Ahead of the Colorado primary election on June 26, 2018, we outline the numbers and proportions of women who have filed as candidates for congressional and statewide office. The data below also provide points of historical comparison to give context to today’s presence and potential success of women candidates.
All data are provided from the Center for American Women and Politics, Eagleton Institute of Politics, Rutgers University. For a full list of the women candidates in Colorado primary races for congressional and statewide offices, see CAWP’s Election Watch page.
Current: 1 (1D) of 9 members of the Colorado congressional delegation (11.1%)
Filed: 5 (5D)
Percent of all Filed Congressional Candidates (D/R): 20% (5 of 25)
Current: 0 of 2 senators
No woman has ever served in the U.S. Senate from Colorado.
THERE IS NO U.S. SENATE CONTEST IN COLORADO THIS YEAR.
Current: 1 of 7 representatives (14.3%)
- 4 (3D, 1R) women have served in the U.S. House from Colorado, including current Representative Diana DeGette (D). DeGette is running for re-election this year.
Filed: 5 (5D)
- 1 (1D) woman incumbent – Representative Diana DeGette (D) – is running for re-election.
- 4 (4D) women are running as challengers, including 1 (1D) woman candidate challenging an incumbent (Diana DeGette) of her own party in CO-01 and 3 (3D) women candidates seeking the Democratic nomination to challenge Republican incumbents in November.
- There are no women running for open seats in Colorado.
* 2 (2D) of 5 women candidates for U.S. House from Colorado are women of color, including 1 Black woman (Stephany Rose Spaulding) and 1 South Asian woman (Saira Rao). Colorado has never sent a woman of color to Congress.
Districts with Women Candidates: 4 of 7
Percent of all Filed House Candidates (D/R): 20% (5 of 25)
Percent of all Filed Democratic House Candidates: 35.7% (5 of 14)
Percent of all Filed Republican House Candidates: 0% (0 of 11)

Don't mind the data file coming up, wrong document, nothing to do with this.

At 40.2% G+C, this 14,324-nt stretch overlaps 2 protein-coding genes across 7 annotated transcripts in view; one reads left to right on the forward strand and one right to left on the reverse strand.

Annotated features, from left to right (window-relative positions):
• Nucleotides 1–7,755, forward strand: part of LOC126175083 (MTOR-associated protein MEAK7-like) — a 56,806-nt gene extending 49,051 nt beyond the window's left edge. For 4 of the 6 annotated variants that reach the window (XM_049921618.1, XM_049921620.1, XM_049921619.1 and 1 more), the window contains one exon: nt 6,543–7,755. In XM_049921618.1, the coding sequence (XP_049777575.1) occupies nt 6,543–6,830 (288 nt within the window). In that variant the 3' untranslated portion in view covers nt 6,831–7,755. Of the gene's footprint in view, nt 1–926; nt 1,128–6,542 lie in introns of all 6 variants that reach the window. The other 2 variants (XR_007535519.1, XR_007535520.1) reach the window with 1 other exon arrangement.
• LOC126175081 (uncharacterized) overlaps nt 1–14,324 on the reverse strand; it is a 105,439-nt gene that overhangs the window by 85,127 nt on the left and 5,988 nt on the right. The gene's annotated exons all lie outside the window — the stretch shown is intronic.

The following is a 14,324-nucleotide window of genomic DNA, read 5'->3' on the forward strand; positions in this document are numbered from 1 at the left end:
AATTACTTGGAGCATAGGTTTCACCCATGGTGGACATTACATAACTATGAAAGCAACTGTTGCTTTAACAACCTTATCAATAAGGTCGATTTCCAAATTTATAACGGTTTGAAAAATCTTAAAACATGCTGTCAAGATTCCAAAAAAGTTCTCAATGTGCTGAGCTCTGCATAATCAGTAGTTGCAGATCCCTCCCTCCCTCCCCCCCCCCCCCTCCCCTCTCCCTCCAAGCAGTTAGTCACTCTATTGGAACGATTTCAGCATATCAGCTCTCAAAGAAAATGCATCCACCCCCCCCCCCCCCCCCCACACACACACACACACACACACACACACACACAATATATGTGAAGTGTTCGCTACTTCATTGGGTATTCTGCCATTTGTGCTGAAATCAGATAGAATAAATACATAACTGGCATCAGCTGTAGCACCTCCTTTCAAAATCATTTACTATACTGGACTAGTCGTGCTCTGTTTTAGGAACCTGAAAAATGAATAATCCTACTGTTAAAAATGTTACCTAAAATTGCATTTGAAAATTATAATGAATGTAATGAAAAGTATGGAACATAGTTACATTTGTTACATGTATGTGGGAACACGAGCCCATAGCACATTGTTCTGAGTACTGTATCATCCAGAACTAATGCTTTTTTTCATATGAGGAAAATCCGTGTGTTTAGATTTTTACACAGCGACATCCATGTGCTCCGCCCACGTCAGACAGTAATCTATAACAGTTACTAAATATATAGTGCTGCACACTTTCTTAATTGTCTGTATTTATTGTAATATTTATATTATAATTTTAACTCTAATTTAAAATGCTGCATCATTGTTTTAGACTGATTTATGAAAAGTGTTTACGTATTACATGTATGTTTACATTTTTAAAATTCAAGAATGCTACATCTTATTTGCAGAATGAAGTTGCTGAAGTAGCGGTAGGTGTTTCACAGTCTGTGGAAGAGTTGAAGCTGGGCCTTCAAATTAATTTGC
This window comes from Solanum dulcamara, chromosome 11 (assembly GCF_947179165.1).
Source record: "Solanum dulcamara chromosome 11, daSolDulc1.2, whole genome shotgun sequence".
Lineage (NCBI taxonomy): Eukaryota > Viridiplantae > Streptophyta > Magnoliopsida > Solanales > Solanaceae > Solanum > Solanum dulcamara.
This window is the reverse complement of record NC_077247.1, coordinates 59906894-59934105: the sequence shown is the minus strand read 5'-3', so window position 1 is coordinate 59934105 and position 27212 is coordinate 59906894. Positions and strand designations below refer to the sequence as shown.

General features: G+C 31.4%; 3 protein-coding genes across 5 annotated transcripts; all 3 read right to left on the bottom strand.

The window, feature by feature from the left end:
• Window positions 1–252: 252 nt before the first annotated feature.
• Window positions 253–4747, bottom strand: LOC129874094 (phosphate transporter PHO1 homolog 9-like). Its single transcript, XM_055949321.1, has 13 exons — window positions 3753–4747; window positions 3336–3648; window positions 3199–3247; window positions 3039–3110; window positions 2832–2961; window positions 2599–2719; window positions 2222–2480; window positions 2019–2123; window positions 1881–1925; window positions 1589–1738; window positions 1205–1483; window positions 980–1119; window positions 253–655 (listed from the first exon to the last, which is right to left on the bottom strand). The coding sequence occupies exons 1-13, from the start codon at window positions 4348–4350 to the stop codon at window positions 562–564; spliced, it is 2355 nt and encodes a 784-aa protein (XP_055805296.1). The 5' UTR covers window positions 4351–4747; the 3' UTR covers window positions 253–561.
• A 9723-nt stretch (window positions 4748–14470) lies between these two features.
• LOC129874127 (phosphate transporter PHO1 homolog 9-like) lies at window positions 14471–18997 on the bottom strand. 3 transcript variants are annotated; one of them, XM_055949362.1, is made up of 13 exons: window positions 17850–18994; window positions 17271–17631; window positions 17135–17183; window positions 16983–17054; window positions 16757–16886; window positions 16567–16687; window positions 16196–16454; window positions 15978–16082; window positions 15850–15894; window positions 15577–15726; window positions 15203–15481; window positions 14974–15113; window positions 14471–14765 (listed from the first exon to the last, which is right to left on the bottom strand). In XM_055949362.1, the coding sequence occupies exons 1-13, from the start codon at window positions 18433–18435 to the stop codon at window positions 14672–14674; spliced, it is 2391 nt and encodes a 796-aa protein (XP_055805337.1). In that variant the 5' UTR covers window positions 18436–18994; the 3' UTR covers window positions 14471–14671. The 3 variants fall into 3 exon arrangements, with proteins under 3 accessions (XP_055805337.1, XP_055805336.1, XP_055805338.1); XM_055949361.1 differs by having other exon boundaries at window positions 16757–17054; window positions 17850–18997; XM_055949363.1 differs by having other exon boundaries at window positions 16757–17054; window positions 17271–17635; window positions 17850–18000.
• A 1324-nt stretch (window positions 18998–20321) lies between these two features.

Recent history: The number of women who filed for major party candidacy for the U.S. House in Colorado in 2018 is not a record high; in 2016, when there were no open seat races, 5 (4D, 1R) women ran for the U.S. House. This year, there is one open seat contest for the U.S. House in Colorado.
- This year marks the highest number of Democratic women running for the U.S. House in Colorado between 2008 and 2018.
No woman has ever served as governor of Colorado.
Filed: 2 (2D)
- Democrats Cary Kennedy (former state treasurer) and Lieutenant Governor Donna Lynne are competing for Colorado’s open gubernatorial seat.
Percent of all Filed Gubernatorial Candidates (D/R): 25% (2 of 8)
Percent of all Filed Democratic House Candidates: 50% (2 of 4)
Percent of all Filed Republican House Candidates: 0% (0 of 4)
OTHER STATEWIDE ELECTED EXECUTIVE OFFICES
Current: 2 (1D, 1R) of 4 positions (excludes governor) (50%)
- Incumbent Lieutenant Governor Donna Lynne (D) is running for governor this year.
- Incumbent Attorney General Cynthia Coffman (R) is not running for re-election; instead, she put her name forward as a candidate for governor at the Republican Party’s convention, where she was unsuccessful in moving her candidacy forward to the primary election.
Filed: 2 (1D, 1R)
- Democrat Jena Griswold is running to challenge a Republican incumbent for secretary of state.
- Republican Polly Lawrence is running for the open state treasurer position.
- There are no women candidates for attorney general.
Percent of all Filed Statewide Executive (other than governor) Candidates (D/R): 20% (2 of 10)
Percent of all Filed Democratic Statewide Executive (other than governor) Candidates: 20% (1 of 5)
Percent of all Filed Republican Statewide Executive (other than governor) Candidates: 20% (1 of 5)
Recent history: The number of women who filed for major party candidacy for the statewide executive offices (other than governor) in Colorado in 2018 is not a record high. More women competed for these nominations in 2014 (4).
* All 4 (3D, 1R) women candidates for statewide executive office in Colorado, including governor, are White. Just one woman of color has ever been elected statewide in Colorado: Vikki Buckley (R), a Black woman, served as secretary of state from 1995-1999.